Systems administrators typically introduce SSH keys into an environment with little awareness of how the keys can be misused, Bocek said. Though IT security teams at some organizations have attempted to gain control over key management, many enterprises still leave the task to the administrators, he said.
In the Ponemon survey, about 74 percent of the respondents said they allow administrators to independently control and manage SSH keys. As a result, enterprise security teams often have very little visibility into the scale of the problem and even less information about how to manage it.
To get a handle on the problem, enterprises must figure out where SSH is in use and how many keys might be floating about on their networks. They then need to find a way to correlate the keys back to the appropriate servers, evaluate whether they're needed and put in place a process for automatically changing keys.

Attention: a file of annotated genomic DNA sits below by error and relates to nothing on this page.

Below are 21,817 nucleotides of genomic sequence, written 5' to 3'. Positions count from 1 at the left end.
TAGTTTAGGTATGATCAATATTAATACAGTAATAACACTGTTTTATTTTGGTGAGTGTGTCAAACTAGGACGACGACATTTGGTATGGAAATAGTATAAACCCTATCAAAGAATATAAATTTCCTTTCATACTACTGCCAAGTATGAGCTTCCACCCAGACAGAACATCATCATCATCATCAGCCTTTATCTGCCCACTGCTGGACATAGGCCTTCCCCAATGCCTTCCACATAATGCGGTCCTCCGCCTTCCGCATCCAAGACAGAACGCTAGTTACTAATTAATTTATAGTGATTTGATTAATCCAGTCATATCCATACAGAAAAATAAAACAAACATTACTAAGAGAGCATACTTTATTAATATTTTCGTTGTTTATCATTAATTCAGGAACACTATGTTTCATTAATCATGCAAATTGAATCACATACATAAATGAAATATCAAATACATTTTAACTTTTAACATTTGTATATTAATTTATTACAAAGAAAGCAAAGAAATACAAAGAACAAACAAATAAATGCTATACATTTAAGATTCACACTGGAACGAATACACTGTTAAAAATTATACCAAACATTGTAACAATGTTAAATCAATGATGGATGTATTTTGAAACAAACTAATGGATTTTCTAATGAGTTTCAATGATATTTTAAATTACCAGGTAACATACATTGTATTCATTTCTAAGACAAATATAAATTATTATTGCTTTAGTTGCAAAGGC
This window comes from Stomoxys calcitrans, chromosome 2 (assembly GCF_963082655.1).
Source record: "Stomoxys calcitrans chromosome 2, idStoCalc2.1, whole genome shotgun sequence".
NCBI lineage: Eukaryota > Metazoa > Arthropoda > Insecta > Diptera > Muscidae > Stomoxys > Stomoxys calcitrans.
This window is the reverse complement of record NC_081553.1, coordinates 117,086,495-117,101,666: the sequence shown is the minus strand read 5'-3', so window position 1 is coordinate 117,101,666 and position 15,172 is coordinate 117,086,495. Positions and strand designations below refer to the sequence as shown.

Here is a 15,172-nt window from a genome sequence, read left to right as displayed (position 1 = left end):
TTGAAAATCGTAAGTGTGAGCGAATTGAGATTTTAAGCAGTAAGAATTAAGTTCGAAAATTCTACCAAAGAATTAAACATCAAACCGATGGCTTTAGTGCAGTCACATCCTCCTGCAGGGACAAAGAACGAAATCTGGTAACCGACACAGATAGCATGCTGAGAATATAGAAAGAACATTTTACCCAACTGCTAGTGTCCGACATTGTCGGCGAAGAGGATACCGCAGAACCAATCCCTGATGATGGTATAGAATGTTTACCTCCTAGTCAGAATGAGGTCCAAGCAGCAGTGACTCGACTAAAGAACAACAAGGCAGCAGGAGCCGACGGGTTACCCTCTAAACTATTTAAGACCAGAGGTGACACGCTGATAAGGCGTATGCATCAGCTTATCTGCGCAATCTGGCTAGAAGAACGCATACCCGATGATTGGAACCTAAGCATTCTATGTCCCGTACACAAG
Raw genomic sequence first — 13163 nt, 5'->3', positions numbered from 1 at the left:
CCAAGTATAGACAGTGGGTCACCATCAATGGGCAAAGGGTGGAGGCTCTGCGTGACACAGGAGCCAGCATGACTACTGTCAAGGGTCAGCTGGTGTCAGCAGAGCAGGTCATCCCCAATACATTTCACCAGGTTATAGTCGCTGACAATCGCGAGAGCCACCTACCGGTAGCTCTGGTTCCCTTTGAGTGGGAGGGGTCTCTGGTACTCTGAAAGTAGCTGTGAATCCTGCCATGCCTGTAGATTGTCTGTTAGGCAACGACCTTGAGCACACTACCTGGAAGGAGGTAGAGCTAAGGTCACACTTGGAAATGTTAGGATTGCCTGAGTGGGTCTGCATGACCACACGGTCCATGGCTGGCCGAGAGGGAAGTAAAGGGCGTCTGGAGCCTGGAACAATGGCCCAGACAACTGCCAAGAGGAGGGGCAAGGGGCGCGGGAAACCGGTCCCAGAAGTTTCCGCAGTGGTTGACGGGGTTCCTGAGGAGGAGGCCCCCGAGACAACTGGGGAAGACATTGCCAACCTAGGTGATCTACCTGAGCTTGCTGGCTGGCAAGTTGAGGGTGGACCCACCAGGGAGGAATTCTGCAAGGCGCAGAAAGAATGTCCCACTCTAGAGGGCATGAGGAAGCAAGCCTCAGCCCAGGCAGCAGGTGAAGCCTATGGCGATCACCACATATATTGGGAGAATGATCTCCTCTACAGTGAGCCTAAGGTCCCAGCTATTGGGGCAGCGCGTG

Jaikumar Vijayan covers data security and privacy issues, financial services security and e-voting for Computerworld. Follow Jaikumar on Twitter at @jaivijayan or subscribe to Jaikumar's RSS feed. His e-mail address is email@example.com.
Read more about malware and vulnerabilities in Computerworld's Malware and Vulnerabilities Topic Center.